Date of Graduation


Document Type


Degree Type



Statler College of Engineering and Mineral Resources


Mechanical and Aerospace Engineering

Committee Chair

Marcello Napolitano

Committee Member

Jason Gross

Committee Member

Mario Perhinschi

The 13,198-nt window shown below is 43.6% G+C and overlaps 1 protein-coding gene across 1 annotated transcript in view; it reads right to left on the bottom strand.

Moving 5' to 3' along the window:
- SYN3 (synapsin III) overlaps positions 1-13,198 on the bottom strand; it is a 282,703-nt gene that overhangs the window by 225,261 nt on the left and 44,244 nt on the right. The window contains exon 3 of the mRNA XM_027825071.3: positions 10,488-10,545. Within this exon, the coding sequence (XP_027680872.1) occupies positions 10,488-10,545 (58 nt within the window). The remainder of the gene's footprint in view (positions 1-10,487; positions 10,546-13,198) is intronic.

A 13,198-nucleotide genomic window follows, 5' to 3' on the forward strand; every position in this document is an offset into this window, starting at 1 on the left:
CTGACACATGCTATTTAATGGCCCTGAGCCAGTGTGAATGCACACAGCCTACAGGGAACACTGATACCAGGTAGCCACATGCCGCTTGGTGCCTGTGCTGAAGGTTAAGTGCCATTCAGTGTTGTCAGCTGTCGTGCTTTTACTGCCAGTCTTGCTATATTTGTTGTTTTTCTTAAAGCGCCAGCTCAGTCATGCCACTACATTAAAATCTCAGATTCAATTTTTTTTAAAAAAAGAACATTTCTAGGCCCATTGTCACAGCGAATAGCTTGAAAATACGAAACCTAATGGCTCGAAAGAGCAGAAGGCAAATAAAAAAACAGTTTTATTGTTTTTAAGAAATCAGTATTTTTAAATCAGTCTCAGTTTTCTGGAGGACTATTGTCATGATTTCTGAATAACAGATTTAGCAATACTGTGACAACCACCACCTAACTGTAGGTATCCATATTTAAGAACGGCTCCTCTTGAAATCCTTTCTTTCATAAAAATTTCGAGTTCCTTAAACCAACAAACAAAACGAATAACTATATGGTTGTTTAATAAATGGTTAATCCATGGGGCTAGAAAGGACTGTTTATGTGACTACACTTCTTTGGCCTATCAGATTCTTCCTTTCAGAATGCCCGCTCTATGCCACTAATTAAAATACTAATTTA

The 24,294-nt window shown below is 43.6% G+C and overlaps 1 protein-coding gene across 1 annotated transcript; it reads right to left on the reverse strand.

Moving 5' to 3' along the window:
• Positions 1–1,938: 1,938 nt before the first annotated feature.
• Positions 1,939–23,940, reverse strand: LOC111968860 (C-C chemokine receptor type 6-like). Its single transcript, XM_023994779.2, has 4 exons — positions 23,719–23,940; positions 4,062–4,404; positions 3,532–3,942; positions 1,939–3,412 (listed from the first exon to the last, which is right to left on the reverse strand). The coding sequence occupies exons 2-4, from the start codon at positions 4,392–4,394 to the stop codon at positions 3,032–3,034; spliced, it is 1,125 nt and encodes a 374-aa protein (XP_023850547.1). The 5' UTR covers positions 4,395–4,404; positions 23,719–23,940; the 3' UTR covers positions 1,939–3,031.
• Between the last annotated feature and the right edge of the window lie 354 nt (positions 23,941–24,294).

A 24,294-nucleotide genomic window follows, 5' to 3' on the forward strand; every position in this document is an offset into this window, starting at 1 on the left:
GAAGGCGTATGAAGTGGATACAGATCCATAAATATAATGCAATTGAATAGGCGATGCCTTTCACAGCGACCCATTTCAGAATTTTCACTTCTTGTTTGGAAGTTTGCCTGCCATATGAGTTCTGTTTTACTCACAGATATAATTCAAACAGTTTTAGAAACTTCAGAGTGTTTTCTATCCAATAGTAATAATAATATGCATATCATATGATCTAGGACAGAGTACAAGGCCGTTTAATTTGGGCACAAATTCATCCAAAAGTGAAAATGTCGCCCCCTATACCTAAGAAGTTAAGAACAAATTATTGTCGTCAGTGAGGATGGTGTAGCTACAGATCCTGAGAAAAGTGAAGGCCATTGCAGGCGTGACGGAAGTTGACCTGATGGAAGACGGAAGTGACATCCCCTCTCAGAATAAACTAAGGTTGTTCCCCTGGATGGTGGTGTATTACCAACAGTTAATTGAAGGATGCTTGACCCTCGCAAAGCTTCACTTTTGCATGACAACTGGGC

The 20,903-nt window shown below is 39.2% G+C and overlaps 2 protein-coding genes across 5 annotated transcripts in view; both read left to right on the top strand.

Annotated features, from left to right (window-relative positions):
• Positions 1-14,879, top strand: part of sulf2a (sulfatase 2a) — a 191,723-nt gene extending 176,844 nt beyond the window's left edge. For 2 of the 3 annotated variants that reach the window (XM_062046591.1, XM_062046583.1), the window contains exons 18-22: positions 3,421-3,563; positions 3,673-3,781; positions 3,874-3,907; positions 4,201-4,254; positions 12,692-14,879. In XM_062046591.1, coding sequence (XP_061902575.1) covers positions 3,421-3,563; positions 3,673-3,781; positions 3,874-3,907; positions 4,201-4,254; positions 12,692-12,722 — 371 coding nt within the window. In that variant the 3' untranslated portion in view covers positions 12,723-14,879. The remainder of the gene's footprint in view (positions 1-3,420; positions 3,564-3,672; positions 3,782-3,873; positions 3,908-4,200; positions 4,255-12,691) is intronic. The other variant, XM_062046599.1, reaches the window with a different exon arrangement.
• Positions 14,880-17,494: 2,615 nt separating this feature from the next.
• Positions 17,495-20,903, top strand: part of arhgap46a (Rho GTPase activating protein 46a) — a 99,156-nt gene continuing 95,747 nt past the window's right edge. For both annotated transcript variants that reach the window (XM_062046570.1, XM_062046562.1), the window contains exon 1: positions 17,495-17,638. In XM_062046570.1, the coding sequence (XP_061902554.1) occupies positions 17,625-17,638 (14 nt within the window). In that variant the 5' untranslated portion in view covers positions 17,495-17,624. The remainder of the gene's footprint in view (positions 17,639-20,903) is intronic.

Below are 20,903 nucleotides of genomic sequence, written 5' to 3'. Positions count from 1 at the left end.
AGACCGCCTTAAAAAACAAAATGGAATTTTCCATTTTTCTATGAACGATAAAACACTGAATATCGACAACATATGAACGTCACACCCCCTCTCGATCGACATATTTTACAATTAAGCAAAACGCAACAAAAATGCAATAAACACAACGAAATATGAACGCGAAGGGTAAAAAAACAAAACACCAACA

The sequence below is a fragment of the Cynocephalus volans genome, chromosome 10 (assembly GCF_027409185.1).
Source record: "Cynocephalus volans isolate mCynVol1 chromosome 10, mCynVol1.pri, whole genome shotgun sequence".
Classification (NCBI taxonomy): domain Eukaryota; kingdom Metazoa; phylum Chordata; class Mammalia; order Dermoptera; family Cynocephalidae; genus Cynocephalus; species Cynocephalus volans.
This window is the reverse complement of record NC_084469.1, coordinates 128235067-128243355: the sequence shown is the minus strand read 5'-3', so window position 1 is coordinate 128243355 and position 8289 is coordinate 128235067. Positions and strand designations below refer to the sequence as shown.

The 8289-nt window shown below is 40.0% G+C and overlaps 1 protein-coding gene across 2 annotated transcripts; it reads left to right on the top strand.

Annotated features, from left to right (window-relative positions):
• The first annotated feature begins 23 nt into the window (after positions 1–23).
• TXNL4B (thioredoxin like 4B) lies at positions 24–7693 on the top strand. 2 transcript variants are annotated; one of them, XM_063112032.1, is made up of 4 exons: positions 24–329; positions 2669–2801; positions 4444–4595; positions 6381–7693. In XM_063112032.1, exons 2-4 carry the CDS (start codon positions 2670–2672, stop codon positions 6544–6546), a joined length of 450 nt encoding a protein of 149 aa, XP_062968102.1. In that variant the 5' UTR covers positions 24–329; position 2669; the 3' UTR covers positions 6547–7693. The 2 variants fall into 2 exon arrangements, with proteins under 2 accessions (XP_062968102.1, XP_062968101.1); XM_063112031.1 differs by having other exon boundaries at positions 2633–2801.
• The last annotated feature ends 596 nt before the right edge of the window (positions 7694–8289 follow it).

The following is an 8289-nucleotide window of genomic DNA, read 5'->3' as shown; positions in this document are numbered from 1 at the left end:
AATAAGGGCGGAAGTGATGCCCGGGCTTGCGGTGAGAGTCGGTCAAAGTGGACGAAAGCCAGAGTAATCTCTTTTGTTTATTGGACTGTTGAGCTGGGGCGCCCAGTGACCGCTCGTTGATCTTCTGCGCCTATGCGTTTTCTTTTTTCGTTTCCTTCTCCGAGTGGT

Throughout aviation history, there have been numerous incidents due to sensor failure that have caused a range of issues from loss of control of the aircraft to crashes resulting in loss of human life. Although there are many hardware-based solutions to this problem, the threat of control hardware failure still exists. This work investigates the efficacy of implementing neural networks (NN) and Kalman filters (KF) to solve the accommodation portion of the sensor failure detection, identification, and accommodation (SFDIA) problem through on-line real-time estimation of specific aircraft dynamic parameters. The implementation of on-line estimation architectures into the aircraft flight control system provides multiple advantages such as cost effectiveness and drastic decrease in weight. The multilayer perceptron (MLP) NN, extended minimal resource allocation (neural) network (EMRAN), extended KF (EKF), and unscented KF (UKF) have been evaluated in this effort for the purpose of providing analytical redundancy (AR) for estimating the parameter of the ‘failed’ sensor in lieu of physical redundancy. Each NN-based and KF-based estimator was compared using preset criteria including estimation accuracy, time to perform, and complexity of the model. The overall results have shown that the NN-based sensor failure accommodation (SFA) schemes outperform the KF-based SFA schemes with no undetected faults nor false alarms and significantly smaller estimation errors. More specifically, the EMRAN-based neural estimator has the best performance of all four schemes followed by the MLP NN, UKF, and EKF, respectively. This research shows the great potential of analytical redundancy-based approaches as opposed to physical or hardware redundancy to improved aviation safety for preventing future crashes due to sensor failures.